The Washington Times Weekly - - Politics -

Pres­i­dent Obama’s spending pro­pos­als are “the lib­eral equiv­a­lent of the con­ser­va­tive at­tempt to ‘starve the beast,’ ” Ross Douthat writes in a blog at the­at­lantic.com.

“In both the Rea­gan and Bush eras, Repub­li­cans passed tax cuts and ran up large deficits while hop­ing that by starv­ing the fed­eral gov­ern­ment of rev­enue they would curb its long-run growth. Obama’s spending pro­pos­als would ef­fec­tively re­verse that dy­namic — they would cre­ate new spending com­mit­ments and run up large deficits, in the hopes that the dol­lars poured into health care and ed­u­ca­tion will cre­ate a new base­line for gov­ern­ment’s obli­ga­tions, which in turn will cre­ate the po­lit­i­cal space for tax in­creases on the mid­dle class,” Mr. Douthat said.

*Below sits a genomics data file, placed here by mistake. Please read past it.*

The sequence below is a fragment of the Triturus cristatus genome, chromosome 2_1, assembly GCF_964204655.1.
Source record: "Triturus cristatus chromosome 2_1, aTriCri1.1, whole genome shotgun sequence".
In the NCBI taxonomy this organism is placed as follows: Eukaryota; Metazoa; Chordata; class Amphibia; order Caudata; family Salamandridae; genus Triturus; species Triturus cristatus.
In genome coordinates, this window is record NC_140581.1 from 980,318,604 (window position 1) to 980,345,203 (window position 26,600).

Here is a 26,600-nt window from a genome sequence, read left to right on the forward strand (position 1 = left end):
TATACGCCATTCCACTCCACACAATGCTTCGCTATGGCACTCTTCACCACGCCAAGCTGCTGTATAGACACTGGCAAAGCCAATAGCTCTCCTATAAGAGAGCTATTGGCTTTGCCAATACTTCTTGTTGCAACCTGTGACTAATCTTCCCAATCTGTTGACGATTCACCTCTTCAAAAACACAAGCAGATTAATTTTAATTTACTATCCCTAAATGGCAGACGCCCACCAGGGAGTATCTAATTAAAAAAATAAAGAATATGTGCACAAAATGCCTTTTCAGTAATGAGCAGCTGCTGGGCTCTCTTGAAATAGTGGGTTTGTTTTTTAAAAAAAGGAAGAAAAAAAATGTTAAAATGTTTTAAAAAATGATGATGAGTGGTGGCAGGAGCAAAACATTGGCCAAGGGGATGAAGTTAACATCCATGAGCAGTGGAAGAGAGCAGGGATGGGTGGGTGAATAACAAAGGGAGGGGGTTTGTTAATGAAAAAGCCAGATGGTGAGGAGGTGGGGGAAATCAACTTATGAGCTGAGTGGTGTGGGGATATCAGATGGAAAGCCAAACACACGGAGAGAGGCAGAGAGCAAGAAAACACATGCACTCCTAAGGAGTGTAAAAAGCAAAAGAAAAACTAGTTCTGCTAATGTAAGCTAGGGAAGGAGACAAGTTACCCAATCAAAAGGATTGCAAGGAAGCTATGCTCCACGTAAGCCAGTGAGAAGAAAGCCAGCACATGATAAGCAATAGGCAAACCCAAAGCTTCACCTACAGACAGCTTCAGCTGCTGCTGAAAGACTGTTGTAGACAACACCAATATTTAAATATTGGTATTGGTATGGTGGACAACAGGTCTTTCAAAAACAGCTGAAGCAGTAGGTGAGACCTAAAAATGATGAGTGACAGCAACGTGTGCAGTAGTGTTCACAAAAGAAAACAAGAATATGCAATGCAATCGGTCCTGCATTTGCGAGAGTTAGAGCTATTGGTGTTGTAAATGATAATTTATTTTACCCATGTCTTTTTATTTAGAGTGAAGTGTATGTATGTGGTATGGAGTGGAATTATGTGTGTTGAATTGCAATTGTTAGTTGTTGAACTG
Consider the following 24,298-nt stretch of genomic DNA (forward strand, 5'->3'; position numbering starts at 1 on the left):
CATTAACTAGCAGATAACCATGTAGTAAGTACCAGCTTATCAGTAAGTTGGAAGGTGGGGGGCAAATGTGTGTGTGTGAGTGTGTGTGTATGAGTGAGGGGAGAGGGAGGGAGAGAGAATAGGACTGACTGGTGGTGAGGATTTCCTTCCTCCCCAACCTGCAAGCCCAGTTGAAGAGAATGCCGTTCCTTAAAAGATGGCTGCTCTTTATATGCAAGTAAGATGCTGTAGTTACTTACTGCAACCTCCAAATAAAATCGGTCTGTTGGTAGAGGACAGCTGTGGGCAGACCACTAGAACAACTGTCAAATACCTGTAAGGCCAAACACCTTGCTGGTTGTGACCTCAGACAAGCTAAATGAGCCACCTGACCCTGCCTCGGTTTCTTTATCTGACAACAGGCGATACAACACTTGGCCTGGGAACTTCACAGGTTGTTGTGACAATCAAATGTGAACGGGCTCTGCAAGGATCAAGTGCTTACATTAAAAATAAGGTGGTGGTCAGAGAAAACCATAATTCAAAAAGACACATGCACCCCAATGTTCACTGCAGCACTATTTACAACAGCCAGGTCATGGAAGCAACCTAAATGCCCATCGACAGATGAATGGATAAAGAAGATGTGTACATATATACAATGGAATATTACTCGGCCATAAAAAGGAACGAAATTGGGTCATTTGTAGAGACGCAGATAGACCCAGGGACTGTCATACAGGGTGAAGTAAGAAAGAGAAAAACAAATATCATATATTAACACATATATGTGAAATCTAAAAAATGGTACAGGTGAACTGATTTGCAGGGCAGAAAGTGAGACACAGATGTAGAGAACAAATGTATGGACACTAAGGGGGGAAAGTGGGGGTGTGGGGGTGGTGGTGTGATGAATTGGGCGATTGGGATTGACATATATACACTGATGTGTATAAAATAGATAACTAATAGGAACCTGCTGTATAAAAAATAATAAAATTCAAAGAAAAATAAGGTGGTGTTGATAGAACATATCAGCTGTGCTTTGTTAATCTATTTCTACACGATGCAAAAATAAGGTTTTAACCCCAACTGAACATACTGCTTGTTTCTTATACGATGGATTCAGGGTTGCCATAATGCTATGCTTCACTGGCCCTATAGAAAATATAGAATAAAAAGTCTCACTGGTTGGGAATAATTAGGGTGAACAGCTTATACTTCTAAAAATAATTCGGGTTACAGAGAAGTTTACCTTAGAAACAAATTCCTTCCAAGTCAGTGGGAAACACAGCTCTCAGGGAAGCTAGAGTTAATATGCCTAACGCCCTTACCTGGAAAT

“Like the starve-the-beast ap­proach, the Obama strat­egy puts off the hard part till to­mor­row: Give them tax cuts to­day, con­ser­va­tives said, and they’ll swal­low spending cuts to­mor­row; give them uni­ver­sal health care, uni­ver­sal pre-K, sub­si­dies for green in­dus­try and all the rest of it to­day, lib­er­als seem to be think­ing, and they’ll be will­ing to pay for it to­mor­row. ...

“But of course none of this will work if the Amer­i­can econ­omy doesn’t es­cape its cur­rent down­ward spi­ral. If you’re run­ning enor­mous deficits and don’t have any eco­nomic growth to show for it, it doesn’t mat­ter how pop­u­lar your so­cial-spending pro­grams are in the short run, as more than a few ex-Latin Amer­i­can leaders will be happy to at­test.

“And what does make the Obama strat­egy mis­guided is that it looks in­creas­ingly like a sub­sti­tute for a de­pres­sion-fight­ing strat­egy — and what’s worse, a sub­sti­tute that has the po­ten­tial to ac­tu­ally make mat­ters worse, when Obama, lib­er­al­ism, and Amer­ica all des­per­ately need things to get bet­ter.”

Greg Pierce can be reached at 202/636-3285 or gpierce@wash­ing­ton­times.com.

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